I've tried 4 different approaches at making the eight curved wooden pieces for my 26-27 top. All have failed miserably, due entirely to my complete lack of woodworking skills.
So...I'm throwing in the towel, raising the white flag, surrendering, calling it quits, etc. and would like to purchase a set of these curves from someone. Thing is...I can't find any vendor who'll sell me just the 8 curved pieces. I already have a beautiful old set of unused top bows (the straight pieces)
Do y'all know of a person or vendor who'll sell me these?
PO Box 179
He makes/sells bows for $30.00 each
I have made the bent pieces using oak and a steam box. There are 16 pieces as they are 1/4" thick and doubled in each section. To make it easier to bend I used three pieces and inserted them in to the sockets, they are not glued. Bending oak may take some trial and error but it is relatively easy. For the thickness used here, about 15 - 20 minutes in WET steam and some form of bending jig to hold the part while it dries (it takes about 10 seconds), if you don't work quickly the wood will break. While removing the wood from the steam box you should start bending it immediately and placing it in the jig. The jig can be a series of nails in a plank in the form of a curve or a curved jig cut on a bandsaw or a 2x10 plank cut on a curve. There are a variety of jigs. On one of the arms the wood is inserted firstly at the factory and a large rivet is placed through the wood. It would be most difficult to remove the rivet therefore the wood may have to be modified to fit around the rivet. It took me some trial and error bit it is relatively easy to perform. Once set up it is easy to make several pieces.
If it's a 20's open car, the wood in the curved portion of the top bows are only used for tacking the covering and are then hidden by the bow cloth.
On the 24 I have just completed I made each bend from two bits of scrap wood. I made a simple paper pattern. I could have made the curve in one piece but you can't get it into the metal bow. So I made it in two bits and after sliding them in, held them in position with the little tabs on the metal bows.
Sorry I didn't take any pictures, but it's not too difficult and it is hidden once the job is complete.
On one of our club tours, we had a presentation by a manufacturer of wood products and samples of their work. They do what you want and have patterns for almost all T wood. They are:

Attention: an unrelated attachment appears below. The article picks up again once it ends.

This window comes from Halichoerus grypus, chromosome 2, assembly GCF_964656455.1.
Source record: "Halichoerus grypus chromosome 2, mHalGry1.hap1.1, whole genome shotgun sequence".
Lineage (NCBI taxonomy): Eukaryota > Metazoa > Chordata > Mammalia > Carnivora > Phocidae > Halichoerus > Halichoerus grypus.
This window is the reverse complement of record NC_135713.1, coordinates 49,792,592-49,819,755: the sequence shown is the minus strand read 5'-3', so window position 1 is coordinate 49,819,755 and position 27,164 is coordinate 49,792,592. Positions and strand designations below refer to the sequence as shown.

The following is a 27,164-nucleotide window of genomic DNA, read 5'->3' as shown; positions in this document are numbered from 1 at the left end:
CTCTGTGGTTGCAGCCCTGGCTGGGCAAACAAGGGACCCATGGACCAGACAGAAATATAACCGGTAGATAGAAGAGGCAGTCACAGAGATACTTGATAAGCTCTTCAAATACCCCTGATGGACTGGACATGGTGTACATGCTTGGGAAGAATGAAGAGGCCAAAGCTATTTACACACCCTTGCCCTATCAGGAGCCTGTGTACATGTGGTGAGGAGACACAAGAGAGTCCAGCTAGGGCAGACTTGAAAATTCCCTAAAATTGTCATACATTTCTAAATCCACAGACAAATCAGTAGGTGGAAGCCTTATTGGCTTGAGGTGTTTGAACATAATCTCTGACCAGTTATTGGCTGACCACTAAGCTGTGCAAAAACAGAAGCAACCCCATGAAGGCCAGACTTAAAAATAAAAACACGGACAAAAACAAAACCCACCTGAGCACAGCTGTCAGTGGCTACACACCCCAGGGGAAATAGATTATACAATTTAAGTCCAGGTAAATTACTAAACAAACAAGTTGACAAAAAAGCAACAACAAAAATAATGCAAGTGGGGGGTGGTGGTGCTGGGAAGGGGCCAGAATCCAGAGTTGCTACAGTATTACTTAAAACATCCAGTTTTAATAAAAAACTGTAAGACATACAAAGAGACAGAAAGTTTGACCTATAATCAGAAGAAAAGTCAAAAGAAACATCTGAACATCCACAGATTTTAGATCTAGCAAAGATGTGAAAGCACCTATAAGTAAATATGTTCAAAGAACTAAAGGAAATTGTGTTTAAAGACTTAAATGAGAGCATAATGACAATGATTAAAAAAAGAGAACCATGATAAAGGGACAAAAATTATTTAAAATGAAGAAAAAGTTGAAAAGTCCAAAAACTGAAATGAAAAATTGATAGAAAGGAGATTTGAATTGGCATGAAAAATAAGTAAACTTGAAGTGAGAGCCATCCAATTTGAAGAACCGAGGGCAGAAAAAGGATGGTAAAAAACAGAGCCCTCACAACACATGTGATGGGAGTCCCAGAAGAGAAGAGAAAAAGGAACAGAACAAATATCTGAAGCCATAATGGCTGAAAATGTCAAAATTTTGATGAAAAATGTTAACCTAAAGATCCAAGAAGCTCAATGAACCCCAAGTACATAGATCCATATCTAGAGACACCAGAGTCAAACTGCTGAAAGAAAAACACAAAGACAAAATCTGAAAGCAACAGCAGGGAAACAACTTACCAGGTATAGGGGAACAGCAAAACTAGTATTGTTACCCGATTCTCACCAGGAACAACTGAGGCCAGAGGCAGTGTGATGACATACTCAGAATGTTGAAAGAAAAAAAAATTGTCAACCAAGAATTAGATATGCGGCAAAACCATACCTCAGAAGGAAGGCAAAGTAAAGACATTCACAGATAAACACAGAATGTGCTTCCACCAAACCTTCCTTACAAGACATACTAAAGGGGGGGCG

CLASSIC WOOD PRODUCTS
1006 N.Raleigh St.
Greensboro, North Carolina 27405
336.691.1344--ask for Ricky Hite
I used poplar as mine were original. Bends much easier than oak. I used steam but will boil next time.
Where did you get the poplar Dallas?
When I bent my oak strips, as I pulled them from the steam box with gloves I bent them immediately by hand and placed them in the jig, no clamps, in about 10seconds they were set I could lift them from the jig and throw them on the floor and they would stay bent. If you delay at all in bending the wood will break, you must work very quickly. There is a formula for time and thickness of material and arc relative to thickness. The steam must be WET, dry steam will only kiln dry the wood and it will break like bakelite. 15 - 20 minutes in the WET steam box is sufficient any longer will cause the wood to dry and break. I had no trouble inserting the bent wood into the sockets (on a 26-27).
The later cars I have seen and the later bows bought from the main suppliers have no bent wood in them. For the Touring the top bow kit is four lengths of straight wood, as I remember three different lengths. There are no bows to bend. The straight lengths are riveted to the metal bows. The only wood required for the curve are tack strips for the cloth covering the bows.
I see no need for bent oak bows for the one man top on the late 20's Model T's. They were not supplied originally.
(Message edited by Tony_bowker on September 10, 2017)
FWIW, my brother makes them from the Ford prints, from elm wood as specified. He has them in stock.
Additional comment: To fit the bent wood components into the sockets the tabs must be opened up, the large tab may be required to be heated red to open to avoid cracking it should bend back in place relatively easy. The bent wood pieces are cut short enough to allow the straight cross pieces to fit firmly into the sockets. The assemblies are either bolted or riveted through the wood.
They sell poplar at The Home Depot
That's what I used in mine too, bends nice and stay put once cooled.
Thanks for the all super responses everyone...they're much appreciated.